Try this week: Basil duck, enchiladas poblanas, and more


Basil Duck
Five Spice Asian Cuisine, 3325 28th St., #5, Boulder,

What goes into the basil duck dish at Five Spice Asian Cuisine is not rocket science: duck, baby bok choy, basil and jalapeños. But the combination of savory, spice, sweetness and salt will feel a little inexplicable. The duck, for starters, is pulled off the bone and remarkably tender. The baby bok choy is crunchy and bright. The jalapeños are fresh and fiery. And the basil, slightly sweet and slightly funky, brings everything together. Served with choice of rice, the plate makes for a full, substantial meal that’ll leave you curious as to what else is on Five Spice’s menu. $12.95.

The Foolish Craig
Foolish Craig’s Café, 1611 Pearl St., Boulder,

Serving up breakfast, lunch and dinner to the Boulder community since 1998, Foolish Craig’s Café has been a Pearl Street favorite throughout its three decades. Recently, we decided to try the namesake dish, a hearty crepe that warms the belly and soul any time of the day. A scramble of bacon, mushrooms, onion, roasted red pepper and house potatoes are folded inside a perfectly constructed crepe and topped with eggs any style (we chose over-medium so the yolk could drizzle onto the rest of the dish). A healthy portion of salsa adorns the whole thing, adding the perfect amount of spice to the savory meal. $10.95.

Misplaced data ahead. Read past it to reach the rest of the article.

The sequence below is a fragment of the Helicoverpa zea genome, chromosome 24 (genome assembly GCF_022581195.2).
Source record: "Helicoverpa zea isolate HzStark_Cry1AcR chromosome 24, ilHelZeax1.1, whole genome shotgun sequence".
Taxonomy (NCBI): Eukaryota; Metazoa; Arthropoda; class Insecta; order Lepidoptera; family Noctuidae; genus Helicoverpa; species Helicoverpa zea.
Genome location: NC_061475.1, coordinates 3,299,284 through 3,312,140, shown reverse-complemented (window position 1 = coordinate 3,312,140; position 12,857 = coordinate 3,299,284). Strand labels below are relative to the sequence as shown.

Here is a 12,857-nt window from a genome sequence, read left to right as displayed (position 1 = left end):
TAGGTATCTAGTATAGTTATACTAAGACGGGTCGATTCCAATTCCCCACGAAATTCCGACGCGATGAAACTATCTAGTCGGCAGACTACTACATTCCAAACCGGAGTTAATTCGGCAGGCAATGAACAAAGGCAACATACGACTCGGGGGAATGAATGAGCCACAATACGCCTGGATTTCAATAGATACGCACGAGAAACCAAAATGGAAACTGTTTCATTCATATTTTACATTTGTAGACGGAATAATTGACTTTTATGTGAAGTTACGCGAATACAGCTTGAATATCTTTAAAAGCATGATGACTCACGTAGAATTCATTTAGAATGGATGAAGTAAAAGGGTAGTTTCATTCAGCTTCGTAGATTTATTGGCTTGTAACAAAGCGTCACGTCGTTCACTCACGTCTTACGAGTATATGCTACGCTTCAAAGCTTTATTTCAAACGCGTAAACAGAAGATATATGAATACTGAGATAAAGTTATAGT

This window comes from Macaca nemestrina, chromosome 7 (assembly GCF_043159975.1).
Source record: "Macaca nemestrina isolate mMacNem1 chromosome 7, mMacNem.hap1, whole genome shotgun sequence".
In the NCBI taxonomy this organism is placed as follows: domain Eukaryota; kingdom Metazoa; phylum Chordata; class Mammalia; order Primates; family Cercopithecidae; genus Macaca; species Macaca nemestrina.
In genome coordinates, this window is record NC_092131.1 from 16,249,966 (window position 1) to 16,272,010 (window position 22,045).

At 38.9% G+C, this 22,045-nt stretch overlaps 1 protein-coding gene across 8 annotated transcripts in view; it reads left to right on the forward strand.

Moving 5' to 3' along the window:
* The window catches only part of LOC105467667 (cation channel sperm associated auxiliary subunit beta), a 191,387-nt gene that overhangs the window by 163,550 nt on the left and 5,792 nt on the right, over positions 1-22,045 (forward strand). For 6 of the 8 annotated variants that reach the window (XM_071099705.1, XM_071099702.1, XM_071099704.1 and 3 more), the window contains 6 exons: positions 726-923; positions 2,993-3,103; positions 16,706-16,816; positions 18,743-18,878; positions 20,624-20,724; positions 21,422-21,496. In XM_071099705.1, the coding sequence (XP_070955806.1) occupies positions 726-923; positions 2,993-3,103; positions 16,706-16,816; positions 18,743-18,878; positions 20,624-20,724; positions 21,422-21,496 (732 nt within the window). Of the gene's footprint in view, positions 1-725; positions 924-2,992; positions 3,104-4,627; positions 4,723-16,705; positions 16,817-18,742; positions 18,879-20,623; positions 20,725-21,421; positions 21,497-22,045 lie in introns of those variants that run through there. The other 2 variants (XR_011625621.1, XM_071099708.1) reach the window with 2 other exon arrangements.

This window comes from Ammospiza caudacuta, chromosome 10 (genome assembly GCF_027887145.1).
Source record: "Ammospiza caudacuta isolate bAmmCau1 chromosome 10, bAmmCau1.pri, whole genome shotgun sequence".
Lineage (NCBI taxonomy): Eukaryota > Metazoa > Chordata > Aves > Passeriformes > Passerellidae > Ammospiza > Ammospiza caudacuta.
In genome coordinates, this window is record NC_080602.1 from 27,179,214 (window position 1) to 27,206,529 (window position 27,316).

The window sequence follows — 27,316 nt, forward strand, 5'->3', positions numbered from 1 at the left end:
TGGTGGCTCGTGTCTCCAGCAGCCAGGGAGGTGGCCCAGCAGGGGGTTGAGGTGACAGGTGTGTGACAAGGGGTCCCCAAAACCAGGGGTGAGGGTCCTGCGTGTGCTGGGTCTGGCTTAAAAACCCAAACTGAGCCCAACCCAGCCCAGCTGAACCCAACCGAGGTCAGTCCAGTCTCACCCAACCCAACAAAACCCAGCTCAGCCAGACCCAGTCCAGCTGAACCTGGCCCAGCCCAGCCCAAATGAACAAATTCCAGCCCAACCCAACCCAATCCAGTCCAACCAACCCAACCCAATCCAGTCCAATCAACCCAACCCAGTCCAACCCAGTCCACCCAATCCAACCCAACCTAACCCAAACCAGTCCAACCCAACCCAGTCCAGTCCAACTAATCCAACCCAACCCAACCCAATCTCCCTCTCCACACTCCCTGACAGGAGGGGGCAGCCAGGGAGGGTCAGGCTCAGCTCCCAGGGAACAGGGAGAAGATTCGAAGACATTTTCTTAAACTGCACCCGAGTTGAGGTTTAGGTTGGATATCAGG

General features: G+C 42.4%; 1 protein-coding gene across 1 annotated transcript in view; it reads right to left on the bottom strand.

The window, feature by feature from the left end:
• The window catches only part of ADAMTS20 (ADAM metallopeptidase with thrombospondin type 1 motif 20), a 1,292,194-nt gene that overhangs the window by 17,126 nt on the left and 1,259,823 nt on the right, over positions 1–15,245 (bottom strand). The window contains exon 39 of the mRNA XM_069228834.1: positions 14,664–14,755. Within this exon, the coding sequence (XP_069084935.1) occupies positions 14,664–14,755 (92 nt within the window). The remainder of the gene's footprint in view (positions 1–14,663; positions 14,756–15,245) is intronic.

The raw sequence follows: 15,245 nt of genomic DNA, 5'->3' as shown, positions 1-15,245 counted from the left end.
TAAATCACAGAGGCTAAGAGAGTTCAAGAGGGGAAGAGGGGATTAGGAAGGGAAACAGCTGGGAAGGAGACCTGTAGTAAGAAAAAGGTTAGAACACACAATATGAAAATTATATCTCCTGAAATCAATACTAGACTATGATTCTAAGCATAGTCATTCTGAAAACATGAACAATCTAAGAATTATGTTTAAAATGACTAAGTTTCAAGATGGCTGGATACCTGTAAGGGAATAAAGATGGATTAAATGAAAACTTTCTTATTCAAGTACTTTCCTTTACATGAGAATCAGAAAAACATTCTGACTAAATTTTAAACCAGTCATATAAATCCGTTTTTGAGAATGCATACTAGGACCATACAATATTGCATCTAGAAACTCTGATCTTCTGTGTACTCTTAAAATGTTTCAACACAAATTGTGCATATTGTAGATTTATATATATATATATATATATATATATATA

Enchiladas Poblanas
Red Agave, 2845 28th St., Boulder,

If it’s upscale Mexican you want, there aren’t a ton of choices in Boulder County. But Red Agave is good enough to compensate for the lack of options. The elevated Mexican fare is worth seeking out and preparing your stomach for. Take its enchiladas poblanas. Juicy, shredded chicken, queso fresco and purple onion are rolled into a tortilla and smothered in robust mole sauce. The sauce is kind of figgy, kind of sweet, a little chocolately, a little herbaceous… in short, it’s everything you dream mole can be. $14.

Ceviche de Pulpo 
Leña, 24 Broadway, Denver,

In general, you have to like seafood to enjoy ceviche, and more specifically, raw seafood. Served throughout Latin America, ceviche is prepared by soaking seafood in citrus juices to allow the citric acid to break down the meat proteins and become denatured (appearing cooked), while remaining raw. At Leña in Denver, Spanish octopus is soaked in lime with some tomatillo, red onion and aji jalapeño. The octopus is perfectly tender and smooth, not too chewy or tough. It’s then topped with avocado and served with a healthy portion of freshly fried plantain chops. Whether you like seafood or not, we hazard to guess you’ll enjoy this dish. $14.